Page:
IFPMA Statement under WHA 66 agenda item 17.1 on Substandard / spurious / falsely-labelled / falsified / counterfeit medical products
Delivered by Mr Mario Ottiglio, Director, Public Affairs and Global Health Policy
Thank you on behalf of the International Federation of Pharmaceutical Manufacturers and Associations (IFPMA), for the opportunity to provide our perspective on this public health issue related to fake medical products. IFPMA represents the global R&D pharmaceutical industry, whose primary contribution to global health is the development of innovative medicines and vaccines.
IFPMA supports the work of the Working Group of Member States on Substandards/Spurious/Falsely-Labelled/Falsified/Counterfeit Medical Products. Colleagues, time has come to make concrete efforts to kick start a new global agenda which puts patients’ safety at the core. The new mechanism is instrumental in achieving this goal.
Fake medicines at best cheat people, at worst kill. Taking them can turn a treatable disease into a fatal one and can also foster drug resistance. It’s a crime against patients and it is only right that we should expect the global health community to tackle it with the same vigor as any other health threat.
According to reporting to the Pharmaceutical Security Institute, incidents of counterfeiting were documented in every therapeutic category and every region of the world, and today 123 countries have experienced this phenomenon. In 2012, 19 new countries that were not affected before by counterfeit medicines were affected.
Counterfeiters do not discriminate. Fake versions of both generic and branded medicines have entered the supply chain in developed, as well as developing countries.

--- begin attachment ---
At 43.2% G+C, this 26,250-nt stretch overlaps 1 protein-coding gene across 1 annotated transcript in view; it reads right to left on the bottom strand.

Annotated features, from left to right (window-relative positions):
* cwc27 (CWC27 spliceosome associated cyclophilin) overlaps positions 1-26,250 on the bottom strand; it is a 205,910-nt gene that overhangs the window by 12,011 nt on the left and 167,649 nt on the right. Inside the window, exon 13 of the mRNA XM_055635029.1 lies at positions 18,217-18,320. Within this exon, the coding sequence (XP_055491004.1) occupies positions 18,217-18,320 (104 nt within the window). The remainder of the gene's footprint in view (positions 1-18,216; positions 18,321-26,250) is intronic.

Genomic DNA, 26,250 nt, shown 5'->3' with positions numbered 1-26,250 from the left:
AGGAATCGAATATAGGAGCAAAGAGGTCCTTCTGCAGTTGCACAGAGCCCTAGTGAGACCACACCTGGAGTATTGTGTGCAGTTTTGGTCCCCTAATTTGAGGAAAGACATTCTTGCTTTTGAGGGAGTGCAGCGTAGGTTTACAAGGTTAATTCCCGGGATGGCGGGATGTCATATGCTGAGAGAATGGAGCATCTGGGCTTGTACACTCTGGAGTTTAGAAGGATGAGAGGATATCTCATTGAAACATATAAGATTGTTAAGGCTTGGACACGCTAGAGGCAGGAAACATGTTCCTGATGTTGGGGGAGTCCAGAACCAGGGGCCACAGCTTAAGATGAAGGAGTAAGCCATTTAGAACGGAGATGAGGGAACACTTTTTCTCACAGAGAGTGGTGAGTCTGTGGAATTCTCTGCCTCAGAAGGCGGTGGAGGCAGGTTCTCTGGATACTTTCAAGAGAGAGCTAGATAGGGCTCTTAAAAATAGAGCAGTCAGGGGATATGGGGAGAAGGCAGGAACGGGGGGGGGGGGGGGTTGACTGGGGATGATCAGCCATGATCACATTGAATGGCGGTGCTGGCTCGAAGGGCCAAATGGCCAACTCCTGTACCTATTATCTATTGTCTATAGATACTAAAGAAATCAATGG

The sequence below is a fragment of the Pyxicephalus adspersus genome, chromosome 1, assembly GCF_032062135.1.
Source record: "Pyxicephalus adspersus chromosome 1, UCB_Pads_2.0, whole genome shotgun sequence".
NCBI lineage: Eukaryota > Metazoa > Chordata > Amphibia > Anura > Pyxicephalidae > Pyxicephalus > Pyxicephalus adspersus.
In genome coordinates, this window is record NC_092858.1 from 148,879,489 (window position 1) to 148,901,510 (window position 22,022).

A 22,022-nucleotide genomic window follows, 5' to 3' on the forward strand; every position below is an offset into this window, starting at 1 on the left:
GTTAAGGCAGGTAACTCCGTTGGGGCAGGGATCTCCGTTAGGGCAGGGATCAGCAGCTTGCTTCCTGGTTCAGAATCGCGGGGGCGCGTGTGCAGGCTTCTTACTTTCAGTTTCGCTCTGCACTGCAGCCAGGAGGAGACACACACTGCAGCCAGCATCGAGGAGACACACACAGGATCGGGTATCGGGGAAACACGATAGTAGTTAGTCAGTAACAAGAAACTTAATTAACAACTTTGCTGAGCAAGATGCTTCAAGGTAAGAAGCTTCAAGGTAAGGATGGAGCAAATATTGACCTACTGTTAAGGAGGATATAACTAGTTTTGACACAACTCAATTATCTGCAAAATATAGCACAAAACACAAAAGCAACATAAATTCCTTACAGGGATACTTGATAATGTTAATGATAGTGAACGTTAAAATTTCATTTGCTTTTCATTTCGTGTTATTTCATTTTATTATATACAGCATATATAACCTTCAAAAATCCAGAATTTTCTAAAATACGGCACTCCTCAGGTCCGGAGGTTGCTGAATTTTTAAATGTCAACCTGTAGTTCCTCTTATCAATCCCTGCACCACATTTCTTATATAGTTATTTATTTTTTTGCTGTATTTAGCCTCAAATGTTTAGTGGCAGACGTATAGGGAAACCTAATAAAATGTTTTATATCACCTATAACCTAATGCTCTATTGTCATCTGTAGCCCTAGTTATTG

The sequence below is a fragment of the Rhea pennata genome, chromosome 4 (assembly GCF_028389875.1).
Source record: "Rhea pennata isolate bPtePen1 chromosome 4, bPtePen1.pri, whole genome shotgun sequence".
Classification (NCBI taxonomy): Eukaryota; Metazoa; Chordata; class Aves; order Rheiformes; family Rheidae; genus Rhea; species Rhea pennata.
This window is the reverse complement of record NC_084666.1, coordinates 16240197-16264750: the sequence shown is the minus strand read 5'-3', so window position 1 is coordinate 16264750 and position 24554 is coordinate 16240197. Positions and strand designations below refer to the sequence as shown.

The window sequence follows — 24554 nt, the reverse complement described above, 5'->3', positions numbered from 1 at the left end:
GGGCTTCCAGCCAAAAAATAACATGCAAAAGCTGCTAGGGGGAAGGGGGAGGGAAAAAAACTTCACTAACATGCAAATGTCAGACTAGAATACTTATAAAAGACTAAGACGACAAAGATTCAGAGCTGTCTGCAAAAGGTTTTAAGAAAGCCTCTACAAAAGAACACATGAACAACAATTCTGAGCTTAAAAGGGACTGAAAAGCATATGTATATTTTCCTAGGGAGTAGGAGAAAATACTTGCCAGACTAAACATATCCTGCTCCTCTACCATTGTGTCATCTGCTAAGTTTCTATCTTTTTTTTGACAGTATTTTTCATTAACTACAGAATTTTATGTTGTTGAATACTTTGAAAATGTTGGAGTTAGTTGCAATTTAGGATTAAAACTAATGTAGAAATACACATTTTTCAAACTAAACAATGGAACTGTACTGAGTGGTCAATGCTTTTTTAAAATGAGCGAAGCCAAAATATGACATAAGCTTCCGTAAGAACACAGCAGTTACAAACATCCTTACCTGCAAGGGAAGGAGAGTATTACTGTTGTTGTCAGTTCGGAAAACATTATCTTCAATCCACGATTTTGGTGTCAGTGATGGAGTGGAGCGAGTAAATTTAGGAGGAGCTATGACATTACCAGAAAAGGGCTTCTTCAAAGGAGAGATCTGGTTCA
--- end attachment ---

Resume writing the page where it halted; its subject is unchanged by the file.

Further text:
Moreover, the Internet has facilitated trade in counterfeit medicines, contributing to boost this criminal activity. It has been widely reported that patients have 1 in 2 chances to purchase fake medicines over the Internet from illegal sites that conceal their physical address.
The experience in fighting the trade and the existence of this serious crime threatening global public health shows that this is an issue which requires multi-stakeholder and multi-disciplinary collaboration both at the local and the global levels.
We need to raise the profile of medicines anti-counterfeiting efforts, strengthen laws and regulations, toughen penalties, look at best practices like the Medicrime Convention, and secure the legitimate supply chain by strengthening capacity where needed.
Patients worldwide are looking at today’s forum, at WHO, as the one place where safety, efficacy, and high quality of medicines are protected.
As a partner in global health, we stand ready to play our part in stopping this deadly crime.